Detection and identification of information presented peripherally inside the car: effects of driving task demands, stimulus position and direction of motion of the stimulus

Download
Torbjörn Falkmer
Jan Törnros

The aim was to study the performance of an in-car information system relying exclusively on information presented peripherally by “running light” stimuli. The information was presented on displays placed in four different positions; upper, lower, to the right, and to the left. Four different directions of the “running light” were used; upwards, downwards, to the right, and to the left. Two levels regarding driving task demands were used.

Thirty-two subjects participated in the study. A repeated-measures design was used. The study was performed in an advanced driving simulator. The subjects’ task was to report the direction of motion of the peripheral stimuli as quickly as possible.

A traffic situation with high demands on the driver caused the subjects to fixate the peripheral stimulus to a lesser extent than when the driving task was less demanding. The upper display was fixated to a smaller extent than the left or the right one. However, differences in number of fixations between the displays appeared only when the demands of the driving task were high, not when they were low. No effects of the direction of motion of the stimulus on the number of fixations appeared.

There were very few errors regarding the identification of the direction of the stimulus, regardless of whether the stimulus was fixated or not.

The response times were short. There were differences between display positions. The response time was shortest for the right display and for the lower display, but somewhat longer for the other two displays. It was somewhat shorter when the stimulus was fixated than when it was not. Driving task demands had no effect on response time. Regarding effects of the direction of motion of the stimulus, there was only a very weak interaction with driving task demands and display position.

MEET US


7
Dec

Shipping and the environment – research meets reality

Centre for Transport Studies (CTS) in co-operation with Ports of Stockholm invite you to the seminar Shipping and the environment – research meets reality.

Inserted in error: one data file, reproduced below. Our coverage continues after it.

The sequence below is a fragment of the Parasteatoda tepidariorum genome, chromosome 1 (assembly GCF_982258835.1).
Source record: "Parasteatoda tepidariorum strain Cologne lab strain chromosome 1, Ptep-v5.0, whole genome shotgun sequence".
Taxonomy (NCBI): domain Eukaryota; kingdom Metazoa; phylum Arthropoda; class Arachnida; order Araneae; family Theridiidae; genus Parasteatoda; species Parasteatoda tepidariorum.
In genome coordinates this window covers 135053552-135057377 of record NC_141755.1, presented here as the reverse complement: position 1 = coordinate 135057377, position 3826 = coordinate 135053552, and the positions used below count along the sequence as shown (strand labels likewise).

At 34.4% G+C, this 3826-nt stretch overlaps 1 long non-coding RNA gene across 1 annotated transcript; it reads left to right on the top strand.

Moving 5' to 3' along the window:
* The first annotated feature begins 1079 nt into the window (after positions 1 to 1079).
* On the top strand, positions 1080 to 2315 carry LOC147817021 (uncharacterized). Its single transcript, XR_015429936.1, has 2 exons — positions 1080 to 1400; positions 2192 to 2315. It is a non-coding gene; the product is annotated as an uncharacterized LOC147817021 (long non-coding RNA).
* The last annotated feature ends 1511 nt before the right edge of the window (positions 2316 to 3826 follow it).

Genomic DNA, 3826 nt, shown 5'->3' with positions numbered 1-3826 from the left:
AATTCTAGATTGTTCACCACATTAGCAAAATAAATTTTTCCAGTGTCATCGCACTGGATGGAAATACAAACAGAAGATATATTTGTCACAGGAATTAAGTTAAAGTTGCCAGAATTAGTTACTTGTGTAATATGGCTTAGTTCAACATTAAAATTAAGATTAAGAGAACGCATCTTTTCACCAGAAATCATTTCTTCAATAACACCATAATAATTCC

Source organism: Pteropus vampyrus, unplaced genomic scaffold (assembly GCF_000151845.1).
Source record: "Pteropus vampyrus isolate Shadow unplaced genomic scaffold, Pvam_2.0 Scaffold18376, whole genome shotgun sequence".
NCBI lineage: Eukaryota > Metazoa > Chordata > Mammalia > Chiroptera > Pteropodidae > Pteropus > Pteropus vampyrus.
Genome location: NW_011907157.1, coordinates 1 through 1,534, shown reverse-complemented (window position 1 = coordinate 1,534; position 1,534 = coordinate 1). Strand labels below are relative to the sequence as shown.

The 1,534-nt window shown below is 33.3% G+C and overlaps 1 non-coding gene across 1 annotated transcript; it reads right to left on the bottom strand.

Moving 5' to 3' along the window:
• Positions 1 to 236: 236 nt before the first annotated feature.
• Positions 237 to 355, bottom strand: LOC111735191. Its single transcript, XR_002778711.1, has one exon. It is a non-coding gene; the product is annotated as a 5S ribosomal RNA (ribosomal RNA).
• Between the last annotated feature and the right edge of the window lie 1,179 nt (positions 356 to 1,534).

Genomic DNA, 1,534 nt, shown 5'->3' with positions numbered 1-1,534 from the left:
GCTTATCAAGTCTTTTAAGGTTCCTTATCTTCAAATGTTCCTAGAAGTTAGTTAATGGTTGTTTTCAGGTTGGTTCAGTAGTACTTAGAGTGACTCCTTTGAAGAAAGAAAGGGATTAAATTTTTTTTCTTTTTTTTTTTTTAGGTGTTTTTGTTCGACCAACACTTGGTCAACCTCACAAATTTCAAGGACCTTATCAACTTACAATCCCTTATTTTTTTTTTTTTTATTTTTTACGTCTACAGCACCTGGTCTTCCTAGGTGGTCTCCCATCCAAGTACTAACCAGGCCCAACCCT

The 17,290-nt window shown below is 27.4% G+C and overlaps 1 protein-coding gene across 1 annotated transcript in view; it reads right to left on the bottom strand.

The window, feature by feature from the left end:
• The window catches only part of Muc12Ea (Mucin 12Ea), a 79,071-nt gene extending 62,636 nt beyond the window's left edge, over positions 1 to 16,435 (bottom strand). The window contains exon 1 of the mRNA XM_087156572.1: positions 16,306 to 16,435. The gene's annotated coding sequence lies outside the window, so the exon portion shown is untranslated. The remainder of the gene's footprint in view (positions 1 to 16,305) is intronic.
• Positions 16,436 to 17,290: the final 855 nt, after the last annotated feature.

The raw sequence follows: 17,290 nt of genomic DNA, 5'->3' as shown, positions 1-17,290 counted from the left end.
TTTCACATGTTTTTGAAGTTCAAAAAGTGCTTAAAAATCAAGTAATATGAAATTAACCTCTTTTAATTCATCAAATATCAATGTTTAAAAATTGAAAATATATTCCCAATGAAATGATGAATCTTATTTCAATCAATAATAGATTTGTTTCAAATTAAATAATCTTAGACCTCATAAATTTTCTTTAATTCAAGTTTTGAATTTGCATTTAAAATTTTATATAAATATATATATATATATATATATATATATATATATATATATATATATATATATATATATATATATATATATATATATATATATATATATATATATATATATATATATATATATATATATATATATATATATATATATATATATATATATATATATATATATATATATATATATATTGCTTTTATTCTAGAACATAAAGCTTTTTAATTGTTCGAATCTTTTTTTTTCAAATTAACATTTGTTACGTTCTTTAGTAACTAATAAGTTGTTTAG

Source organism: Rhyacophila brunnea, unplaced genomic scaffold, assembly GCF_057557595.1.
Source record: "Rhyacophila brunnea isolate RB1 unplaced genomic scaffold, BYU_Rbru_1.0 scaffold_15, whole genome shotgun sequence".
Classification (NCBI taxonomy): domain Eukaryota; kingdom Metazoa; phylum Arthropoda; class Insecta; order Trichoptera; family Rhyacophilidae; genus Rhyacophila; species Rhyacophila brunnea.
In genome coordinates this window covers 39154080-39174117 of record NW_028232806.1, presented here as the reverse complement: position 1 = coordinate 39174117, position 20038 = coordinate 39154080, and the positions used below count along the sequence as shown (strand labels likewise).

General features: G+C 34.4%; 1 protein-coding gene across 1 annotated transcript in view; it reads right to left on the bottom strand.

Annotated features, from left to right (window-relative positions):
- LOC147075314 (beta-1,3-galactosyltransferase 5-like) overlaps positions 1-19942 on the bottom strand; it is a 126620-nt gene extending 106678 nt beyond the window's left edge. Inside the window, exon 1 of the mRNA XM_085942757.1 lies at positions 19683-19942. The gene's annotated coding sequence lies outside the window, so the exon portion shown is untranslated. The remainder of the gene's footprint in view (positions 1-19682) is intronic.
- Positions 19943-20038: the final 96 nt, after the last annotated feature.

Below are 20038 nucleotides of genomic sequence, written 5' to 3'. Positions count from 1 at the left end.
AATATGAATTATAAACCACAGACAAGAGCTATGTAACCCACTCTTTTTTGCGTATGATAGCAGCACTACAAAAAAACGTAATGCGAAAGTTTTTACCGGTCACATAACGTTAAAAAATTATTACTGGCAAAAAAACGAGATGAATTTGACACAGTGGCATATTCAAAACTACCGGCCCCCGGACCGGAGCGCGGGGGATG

LATEST NEWS


2017-10-26

Simulation of cut-in by manually driven vehicles in platooning scenarios

A study in a VTI-driving simulator has showed that a platoon will be able to handle a cut in from a manually driven car. The results of this study have recently been presented at two conferences in Japan.


2017-10-16

ERPUG Forum

The five-year anniversary of European Road Profile Users' Group (ERPUG) Forum will take place at Ramboll head quarter, Copenhagen, Denmark October 19-20, 2017.


2017-09-29

Self-driving buses in Sweden next year?

A self-driving, fossil-free bus. This idea might become reality through a forthcoming collaborative project involving the Swedish National Road and Transport Research Institute (VTI), Linköping University and several other participants. The project group aim...


2017-09-29

New climate-proof solutions for hard surfaces in cities

High-density road infrastructure that emphasise maximum durability and minimum maintenance create inflexible systems, which put increased stress on urban trees and lead to increased risk for flooding. Over the past five years, the ‘Climate-proof solutions for...


2017-09-29

VTI is preparing for automated vehicles

Automation of traffic systems will lead to major changes. The European Union’s (EU) CoEXist research project began in June 2017 with the aim of preparing cities and road operators for the introduction of self-driving vehicles. The Swedish National Road and...


2017-07-05

Vehicle Driver Monitoring: sleepiness and cognitive load

To prevent road crashes it is important to understand driver related contributing factors, which have been suggested to be the critical reason in 94 per cent of crashes. The overall aim of the project Vehicle Driver Monitoring has been to advance the...